Editorial: Public Insult


It happened without discussion, and it almost passed without notice. But a new policy established by the Sag Harbor Village Board of Trustees on Tuesday night now limits the ability of taxpayers and the general public to participate in government and stifles public discussion before sometimes important decisions are made.

For the first time in at least a decade, the early portion of the village board meeting passed without an opportunity for public input. When business owner Nada Barry — who has maybe missed a handful of meetings in the last several decades — asked why, she was informed that public input would only occur at the end of the meeting. The problem with that format — and it’s a very big problem — is that by taking away public comment at the beginning of the meeting the board has removed the opportunity for residents to ask questions about agenda items before the board decides on those particular issues. Curious what the request for proposals for cell phone towers entails? Too bad. Can’t ask until the board has already voted to move forward. Wondering about that sports camp setting up shop in Marine Park this summer and the impact it could have on neighboring slips? Apparently not your concern — it is going to be decided before you even have an opportunity to weigh in.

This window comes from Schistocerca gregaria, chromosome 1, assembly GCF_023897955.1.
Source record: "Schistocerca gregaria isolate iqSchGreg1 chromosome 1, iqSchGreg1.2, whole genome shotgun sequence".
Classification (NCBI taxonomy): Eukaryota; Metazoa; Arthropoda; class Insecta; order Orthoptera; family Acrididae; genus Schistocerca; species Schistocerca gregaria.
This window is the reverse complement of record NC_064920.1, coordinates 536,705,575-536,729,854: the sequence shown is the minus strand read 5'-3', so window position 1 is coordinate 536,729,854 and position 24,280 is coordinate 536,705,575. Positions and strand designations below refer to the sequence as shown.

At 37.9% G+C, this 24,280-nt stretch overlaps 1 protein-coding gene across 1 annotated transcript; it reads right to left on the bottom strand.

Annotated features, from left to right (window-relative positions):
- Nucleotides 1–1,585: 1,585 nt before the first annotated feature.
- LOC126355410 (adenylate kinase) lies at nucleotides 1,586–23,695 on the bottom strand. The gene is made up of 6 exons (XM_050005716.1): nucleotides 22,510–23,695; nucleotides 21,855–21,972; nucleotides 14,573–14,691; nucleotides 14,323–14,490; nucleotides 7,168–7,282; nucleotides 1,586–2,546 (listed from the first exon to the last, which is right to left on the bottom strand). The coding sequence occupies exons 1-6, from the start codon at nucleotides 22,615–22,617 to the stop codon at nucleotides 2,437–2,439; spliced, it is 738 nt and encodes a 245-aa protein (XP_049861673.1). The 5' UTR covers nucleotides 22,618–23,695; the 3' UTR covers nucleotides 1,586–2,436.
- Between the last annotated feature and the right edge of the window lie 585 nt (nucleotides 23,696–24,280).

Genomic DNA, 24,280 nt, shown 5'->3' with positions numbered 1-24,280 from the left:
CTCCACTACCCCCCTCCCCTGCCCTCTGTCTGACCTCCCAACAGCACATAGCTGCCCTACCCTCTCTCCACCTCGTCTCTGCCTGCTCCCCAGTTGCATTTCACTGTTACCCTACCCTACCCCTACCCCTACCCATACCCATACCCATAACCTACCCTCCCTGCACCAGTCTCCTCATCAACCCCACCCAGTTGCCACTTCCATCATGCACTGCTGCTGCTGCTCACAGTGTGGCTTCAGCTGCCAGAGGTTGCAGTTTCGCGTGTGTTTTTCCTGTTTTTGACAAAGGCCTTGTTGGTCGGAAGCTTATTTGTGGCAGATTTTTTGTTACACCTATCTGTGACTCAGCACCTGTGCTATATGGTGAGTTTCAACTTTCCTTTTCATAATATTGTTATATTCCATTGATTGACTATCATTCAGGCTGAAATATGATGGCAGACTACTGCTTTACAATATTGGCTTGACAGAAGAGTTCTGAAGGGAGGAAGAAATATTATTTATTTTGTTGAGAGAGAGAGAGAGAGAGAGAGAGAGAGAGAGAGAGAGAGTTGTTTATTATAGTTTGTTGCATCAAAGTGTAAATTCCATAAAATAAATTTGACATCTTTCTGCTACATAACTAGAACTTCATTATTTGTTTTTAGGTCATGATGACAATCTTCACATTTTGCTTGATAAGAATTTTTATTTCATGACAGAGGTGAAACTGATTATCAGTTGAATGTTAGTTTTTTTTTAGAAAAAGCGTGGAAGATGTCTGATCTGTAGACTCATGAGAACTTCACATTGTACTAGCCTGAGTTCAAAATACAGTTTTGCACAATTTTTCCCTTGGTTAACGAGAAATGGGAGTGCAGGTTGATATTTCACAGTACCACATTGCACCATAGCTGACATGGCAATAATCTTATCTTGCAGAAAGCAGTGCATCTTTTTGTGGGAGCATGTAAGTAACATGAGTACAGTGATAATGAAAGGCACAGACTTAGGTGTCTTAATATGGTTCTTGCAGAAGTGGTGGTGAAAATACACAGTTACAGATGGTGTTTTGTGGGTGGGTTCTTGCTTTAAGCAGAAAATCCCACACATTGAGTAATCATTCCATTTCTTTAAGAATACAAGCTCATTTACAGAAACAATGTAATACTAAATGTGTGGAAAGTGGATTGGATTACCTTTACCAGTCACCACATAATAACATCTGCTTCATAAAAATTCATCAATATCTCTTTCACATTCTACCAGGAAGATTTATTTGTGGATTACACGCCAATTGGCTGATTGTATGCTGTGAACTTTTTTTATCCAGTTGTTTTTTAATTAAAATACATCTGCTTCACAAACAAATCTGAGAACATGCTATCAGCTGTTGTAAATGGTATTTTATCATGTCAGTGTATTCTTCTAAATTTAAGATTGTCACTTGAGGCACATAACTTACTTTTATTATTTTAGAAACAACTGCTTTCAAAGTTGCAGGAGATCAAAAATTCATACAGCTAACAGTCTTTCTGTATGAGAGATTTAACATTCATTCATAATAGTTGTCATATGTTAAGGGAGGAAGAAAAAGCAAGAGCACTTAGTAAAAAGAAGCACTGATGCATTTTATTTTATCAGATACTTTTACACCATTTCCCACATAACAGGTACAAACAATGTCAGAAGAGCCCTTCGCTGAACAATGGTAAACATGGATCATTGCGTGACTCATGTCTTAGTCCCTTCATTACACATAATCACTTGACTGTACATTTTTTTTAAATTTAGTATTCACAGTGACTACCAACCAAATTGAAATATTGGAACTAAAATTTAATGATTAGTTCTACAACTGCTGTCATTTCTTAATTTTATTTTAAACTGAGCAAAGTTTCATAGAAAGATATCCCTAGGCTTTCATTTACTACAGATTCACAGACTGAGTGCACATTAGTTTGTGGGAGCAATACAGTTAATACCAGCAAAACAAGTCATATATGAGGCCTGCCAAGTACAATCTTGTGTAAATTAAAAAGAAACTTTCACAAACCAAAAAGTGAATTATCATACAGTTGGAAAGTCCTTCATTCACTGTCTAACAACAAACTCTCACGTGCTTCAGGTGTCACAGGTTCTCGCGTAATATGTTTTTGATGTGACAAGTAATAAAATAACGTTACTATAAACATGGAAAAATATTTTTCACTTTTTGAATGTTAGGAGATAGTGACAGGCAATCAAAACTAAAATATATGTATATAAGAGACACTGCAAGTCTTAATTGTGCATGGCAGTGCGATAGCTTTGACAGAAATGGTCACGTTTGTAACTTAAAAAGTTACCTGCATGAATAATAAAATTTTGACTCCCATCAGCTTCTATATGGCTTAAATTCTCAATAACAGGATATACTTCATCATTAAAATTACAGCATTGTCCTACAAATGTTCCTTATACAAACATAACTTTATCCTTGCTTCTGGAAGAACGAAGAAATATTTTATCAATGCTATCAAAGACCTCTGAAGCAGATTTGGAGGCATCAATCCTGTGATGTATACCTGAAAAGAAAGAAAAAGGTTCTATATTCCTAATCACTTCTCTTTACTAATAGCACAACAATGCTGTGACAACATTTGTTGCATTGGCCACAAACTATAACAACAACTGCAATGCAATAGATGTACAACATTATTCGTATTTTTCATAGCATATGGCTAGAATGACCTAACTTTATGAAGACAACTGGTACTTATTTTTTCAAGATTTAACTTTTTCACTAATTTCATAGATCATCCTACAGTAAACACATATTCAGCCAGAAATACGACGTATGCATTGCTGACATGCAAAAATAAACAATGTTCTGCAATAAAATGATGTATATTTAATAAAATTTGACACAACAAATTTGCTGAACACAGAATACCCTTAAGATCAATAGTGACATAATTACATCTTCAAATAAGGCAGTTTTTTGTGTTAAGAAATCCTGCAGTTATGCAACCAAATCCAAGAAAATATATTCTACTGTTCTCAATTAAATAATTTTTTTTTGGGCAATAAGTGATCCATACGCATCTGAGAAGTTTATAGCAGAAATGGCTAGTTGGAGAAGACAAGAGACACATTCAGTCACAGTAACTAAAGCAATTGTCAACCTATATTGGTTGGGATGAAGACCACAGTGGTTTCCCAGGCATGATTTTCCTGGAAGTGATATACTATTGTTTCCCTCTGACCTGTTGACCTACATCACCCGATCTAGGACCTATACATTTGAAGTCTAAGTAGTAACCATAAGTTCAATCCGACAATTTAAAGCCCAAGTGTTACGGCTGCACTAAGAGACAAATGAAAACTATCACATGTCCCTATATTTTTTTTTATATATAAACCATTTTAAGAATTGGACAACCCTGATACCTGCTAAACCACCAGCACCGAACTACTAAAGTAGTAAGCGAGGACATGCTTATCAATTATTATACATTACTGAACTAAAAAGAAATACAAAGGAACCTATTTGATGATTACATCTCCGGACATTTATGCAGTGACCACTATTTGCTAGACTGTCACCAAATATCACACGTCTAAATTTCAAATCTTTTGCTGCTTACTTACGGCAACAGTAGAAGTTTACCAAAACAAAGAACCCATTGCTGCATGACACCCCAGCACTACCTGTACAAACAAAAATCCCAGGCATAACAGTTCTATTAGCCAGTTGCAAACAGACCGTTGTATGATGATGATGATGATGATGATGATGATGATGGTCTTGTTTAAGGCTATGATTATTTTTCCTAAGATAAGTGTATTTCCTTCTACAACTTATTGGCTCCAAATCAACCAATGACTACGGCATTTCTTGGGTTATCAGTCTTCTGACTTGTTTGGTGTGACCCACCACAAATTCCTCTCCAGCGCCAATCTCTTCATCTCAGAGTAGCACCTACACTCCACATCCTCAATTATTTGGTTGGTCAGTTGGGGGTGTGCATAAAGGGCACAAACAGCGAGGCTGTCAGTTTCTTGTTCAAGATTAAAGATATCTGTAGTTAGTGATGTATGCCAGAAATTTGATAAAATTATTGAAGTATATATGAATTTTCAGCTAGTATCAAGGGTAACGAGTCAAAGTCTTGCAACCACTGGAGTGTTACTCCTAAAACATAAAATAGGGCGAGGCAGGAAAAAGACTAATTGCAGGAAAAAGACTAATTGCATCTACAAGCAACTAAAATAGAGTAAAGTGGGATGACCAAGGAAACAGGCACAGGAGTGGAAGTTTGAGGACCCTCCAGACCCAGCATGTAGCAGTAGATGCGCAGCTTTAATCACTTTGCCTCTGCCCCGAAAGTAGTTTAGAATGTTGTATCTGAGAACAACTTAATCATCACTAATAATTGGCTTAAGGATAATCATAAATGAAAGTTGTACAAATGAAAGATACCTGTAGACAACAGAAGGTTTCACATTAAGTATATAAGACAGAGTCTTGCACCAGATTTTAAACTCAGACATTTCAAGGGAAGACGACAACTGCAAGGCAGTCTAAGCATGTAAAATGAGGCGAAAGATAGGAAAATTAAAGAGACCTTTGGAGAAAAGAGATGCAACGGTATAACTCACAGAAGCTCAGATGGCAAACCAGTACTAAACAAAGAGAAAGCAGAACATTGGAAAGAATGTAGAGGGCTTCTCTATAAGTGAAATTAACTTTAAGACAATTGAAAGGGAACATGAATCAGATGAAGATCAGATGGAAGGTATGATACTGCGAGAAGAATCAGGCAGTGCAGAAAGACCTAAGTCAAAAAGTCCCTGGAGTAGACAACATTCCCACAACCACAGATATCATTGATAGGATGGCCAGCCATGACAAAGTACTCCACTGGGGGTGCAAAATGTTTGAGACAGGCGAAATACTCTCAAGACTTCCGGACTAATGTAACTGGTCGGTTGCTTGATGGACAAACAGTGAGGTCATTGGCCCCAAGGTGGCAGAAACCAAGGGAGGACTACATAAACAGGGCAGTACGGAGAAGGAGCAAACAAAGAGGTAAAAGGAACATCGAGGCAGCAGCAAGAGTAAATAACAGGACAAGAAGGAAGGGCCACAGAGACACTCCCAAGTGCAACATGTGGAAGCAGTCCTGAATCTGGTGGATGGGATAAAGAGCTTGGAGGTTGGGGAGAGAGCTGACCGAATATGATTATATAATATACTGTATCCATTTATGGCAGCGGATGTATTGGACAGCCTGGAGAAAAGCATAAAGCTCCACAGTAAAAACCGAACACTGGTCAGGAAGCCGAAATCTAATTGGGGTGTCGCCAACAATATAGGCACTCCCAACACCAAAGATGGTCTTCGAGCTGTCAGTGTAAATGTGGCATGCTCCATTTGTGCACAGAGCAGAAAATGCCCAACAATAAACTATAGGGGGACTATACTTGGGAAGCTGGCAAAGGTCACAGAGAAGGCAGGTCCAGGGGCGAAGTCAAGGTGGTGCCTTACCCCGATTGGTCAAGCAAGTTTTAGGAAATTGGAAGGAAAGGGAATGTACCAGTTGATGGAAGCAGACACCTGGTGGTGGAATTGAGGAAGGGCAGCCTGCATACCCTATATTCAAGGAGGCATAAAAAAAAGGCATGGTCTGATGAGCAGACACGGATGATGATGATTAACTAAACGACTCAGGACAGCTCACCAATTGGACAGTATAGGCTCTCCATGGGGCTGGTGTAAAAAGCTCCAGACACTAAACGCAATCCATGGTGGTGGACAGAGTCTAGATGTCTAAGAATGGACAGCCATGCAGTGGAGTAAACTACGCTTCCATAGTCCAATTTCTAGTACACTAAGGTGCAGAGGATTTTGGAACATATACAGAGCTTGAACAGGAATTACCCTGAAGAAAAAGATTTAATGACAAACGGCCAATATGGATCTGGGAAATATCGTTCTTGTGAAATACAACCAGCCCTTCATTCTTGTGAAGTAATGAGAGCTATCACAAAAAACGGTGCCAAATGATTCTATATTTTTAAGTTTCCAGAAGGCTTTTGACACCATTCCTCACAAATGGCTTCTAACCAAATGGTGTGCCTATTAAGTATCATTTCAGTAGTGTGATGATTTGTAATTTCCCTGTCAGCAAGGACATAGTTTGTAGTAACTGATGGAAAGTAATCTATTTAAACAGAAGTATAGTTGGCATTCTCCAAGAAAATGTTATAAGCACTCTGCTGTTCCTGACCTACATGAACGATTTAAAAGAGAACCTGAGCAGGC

Compounding this problem is the fact that this board meets so infrequently. It holds one monthly meeting, and outside of budget workshops and special meetings like Grievance Day, it has held just a handful of meaningful work sessions in recent years. Residents are already limited in their ability to communicate with this body in public forum, and now even more so. Even worse, there are times when important agenda items — even the introduction of new laws — are discussed with precious few details offered. Communication, or more precisely, the lack of it, is the Achilles’ heel of this village board.

Removing the ability for taxpayers and the public at large to ask questions in public about agenda items before they are decided upon is an insult. It tells residents that their opinions are neither important nor valued.